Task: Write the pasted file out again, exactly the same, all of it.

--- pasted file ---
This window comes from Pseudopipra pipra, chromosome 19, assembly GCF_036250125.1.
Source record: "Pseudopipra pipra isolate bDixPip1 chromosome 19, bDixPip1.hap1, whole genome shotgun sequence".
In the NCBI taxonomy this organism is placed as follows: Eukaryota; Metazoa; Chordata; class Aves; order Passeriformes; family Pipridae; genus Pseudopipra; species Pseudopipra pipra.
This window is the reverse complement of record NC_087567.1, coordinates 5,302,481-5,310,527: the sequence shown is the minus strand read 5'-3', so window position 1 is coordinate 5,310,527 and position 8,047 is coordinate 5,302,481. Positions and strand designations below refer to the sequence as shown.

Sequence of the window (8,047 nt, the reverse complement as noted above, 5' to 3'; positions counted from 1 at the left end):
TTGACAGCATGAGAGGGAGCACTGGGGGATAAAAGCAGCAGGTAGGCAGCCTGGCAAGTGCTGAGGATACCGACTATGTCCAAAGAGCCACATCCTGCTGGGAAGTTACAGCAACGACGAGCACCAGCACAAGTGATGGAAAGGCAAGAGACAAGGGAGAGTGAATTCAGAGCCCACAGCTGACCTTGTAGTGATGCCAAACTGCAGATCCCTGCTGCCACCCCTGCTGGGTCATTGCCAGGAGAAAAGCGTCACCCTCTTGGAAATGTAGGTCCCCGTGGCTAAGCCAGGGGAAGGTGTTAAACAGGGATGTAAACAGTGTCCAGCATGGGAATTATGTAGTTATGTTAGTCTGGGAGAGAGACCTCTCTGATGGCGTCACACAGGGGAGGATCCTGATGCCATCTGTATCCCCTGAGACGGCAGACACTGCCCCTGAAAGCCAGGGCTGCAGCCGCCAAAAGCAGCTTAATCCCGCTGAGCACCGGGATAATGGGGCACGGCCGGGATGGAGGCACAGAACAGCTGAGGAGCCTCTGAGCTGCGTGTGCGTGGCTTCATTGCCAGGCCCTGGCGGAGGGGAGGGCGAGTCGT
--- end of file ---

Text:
This window comes from Pseudopipra pipra, chromosome 19, assembly GCF_036250125.1.
Source record: "Pseudopipra pipra isolate bDixPip1 chromosome 19, bDixPip1.hap1, whole genome shotgun sequence".
In the NCBI taxonomy this organism is placed as follows: Eukaryota; Metazoa; Chordata; class Aves; order Passeriformes; family Pipridae; genus Pseudopipra; species Pseudopipra pipra.
This window is the reverse complement of record NC_087567.1, coordinates 5,302,481-5,310,527: the sequence shown is the minus strand read 5'-3', so window position 1 is coordinate 5,310,527 and position 8,047 is coordinate 5,302,481. Positions and strand designations below refer to the sequence as shown.

Sequence of the window (8,047 nt, the reverse complement as noted above, 5' to 3'; positions counted from 1 at the left end):
TTGACAGCATGAGAGGGAGCACTGGGGGATAAAAGCAGCAGGTAGGCAGCCTGGCAAGTGCTGAGGATACCGACTATGTCCAAAGAGCCACATCCTGCTGGGAAGTTACAGCAACGACGAGCACCAGCACAAGTGATGGAAAGGCAAGAGACAAGGGAGAGTGAATTCAGAGCCCACAGCTGACCTTGTAGTGATGCCAAACTGCAGATCCCTGCTGCCACCCCTGCTGGGTCATTGCCAGGAGAAAAGCGTCACCCTCTTGGAAATGTAGGTCCCCGTGGCTAAGCCAGGGGAAGGTGTTAAACAGGGATGTAAACAGTGTCCAGCATGGGAATTATGTAGTTATGTTAGTCTGGGAGAGAGACCTCTCTGATGGCGTCACACAGGGGAGGATCCTGATGCCATCTGTATCCCCTGAGACGGCAGACACTGCCCCTGAAAGCCAGGGCTGCAGCCGCCAAAAGCAGCTTAATCCCGCTGAGCACCGGGATAATGGGGCACGGCCGGGATGGAGGCACAGAACAGCTGAGGAGCCTCTGAGCTGCGTGTGCGTGGCTTCATTGCCAGGCCCTGGCGGAGGGGAGGGCGAGTCGT